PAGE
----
The New York Times reported Saturday that two Afghan prisoners held in U.S.
custody in Afghanistan in 2002 died after being chained up, kicked and beaten
by American soldiers.
The newspaper cited Army criminal investigative reports obtained by Human Rights
Watch that have not yet been made public.
One soldier, Pfc. Willie V. Brand, was charged with manslaughter in a closed
hearing last month in Texas in connection with one of the deaths in Afghanistan,
another Army document showed.
Brand, who acknowledged striking a detainee named Dilawar 37 times, was accused
of killing him after maiming him over a five-day period by "destroying
his leg muscle tissue with repeated unlawful knee strikes," according to
The attacks on Dilawar were so severe that "even if he had survived, both
legs would have had to be amputated," the Army report said, citing a medical
The reports provide the first official account of events that led to the death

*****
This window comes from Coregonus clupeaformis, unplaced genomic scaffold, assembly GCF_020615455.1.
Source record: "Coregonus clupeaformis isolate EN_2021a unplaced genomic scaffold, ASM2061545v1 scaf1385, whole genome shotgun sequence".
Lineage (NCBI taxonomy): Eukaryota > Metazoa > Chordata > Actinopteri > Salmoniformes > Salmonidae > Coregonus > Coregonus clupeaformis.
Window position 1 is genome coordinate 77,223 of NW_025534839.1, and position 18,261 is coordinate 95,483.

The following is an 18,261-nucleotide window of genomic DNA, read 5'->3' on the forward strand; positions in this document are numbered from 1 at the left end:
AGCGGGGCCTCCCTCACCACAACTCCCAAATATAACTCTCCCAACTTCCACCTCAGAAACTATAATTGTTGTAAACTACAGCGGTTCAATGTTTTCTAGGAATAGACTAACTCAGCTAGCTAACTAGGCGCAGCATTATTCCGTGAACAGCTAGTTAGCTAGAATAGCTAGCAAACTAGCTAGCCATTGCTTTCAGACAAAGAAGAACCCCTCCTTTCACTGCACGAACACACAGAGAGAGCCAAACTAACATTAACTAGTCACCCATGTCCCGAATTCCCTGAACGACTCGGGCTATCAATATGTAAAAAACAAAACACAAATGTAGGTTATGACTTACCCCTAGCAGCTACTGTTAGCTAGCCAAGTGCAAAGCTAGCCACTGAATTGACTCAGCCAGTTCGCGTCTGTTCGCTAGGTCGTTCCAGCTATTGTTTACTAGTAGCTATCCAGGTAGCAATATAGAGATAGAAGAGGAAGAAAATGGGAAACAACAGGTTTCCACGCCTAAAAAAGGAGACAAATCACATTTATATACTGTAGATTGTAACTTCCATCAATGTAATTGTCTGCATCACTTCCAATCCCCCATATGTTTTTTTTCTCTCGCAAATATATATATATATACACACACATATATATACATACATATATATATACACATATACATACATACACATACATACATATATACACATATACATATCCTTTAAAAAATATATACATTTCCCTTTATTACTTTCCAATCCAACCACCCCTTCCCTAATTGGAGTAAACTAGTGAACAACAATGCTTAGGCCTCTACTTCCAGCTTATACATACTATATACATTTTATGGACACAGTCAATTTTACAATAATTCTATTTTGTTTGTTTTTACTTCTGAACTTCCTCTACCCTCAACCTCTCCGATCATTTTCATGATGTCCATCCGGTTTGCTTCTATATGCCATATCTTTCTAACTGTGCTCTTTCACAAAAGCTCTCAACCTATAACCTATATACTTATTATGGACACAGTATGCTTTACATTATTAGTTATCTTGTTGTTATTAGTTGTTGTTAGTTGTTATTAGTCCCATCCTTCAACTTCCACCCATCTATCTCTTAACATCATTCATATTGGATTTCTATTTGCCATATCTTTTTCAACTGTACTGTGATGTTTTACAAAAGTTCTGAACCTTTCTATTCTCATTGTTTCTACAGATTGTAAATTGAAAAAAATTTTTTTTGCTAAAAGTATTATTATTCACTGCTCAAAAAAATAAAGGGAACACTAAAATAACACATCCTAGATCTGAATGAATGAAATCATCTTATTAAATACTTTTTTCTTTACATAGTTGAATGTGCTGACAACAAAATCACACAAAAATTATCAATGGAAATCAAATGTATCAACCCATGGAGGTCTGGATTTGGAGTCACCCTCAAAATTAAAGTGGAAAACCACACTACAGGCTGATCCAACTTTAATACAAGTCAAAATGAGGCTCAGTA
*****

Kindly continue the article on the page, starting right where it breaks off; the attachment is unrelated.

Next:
of Dilawar and another detainee, Mullah Habibullah, at the Bagram Control Point
The deaths occurred nearly a year before the abuses at Abu Ghraib prison in
Iraq became public knowledge.
The reports, from the Army Criminal Investigation Command, also make clear
that the abuse at Bagram went far beyond the two killings, the Times said.
Among those recommended for prosecution is an Army military interrogator who
is said to have "placed his penis along the face" of one Afghan detainee
and later to have "simulated anally sodomizing him (over his clothes)."
The Army reports cited "credible information" that four military
interrogators assaulted Dilawar and another Afghan prisoner with "kicks
to the groin and leg, shoving or slamming him into walls/table, forcing the
detainee to maintain painful, contorted body positions during interview and
forcing water into his mouth until he could not breathe."
U.S. military officials in Afghanistan initially said the deaths of Habibullah,
in an isolation cell on Dec. 4, 2002, and Dilawar, in another such cell six
days later, were from natural causes.
But after an investigation, the Army acknowledged the deaths were homicide,
The New York Times said.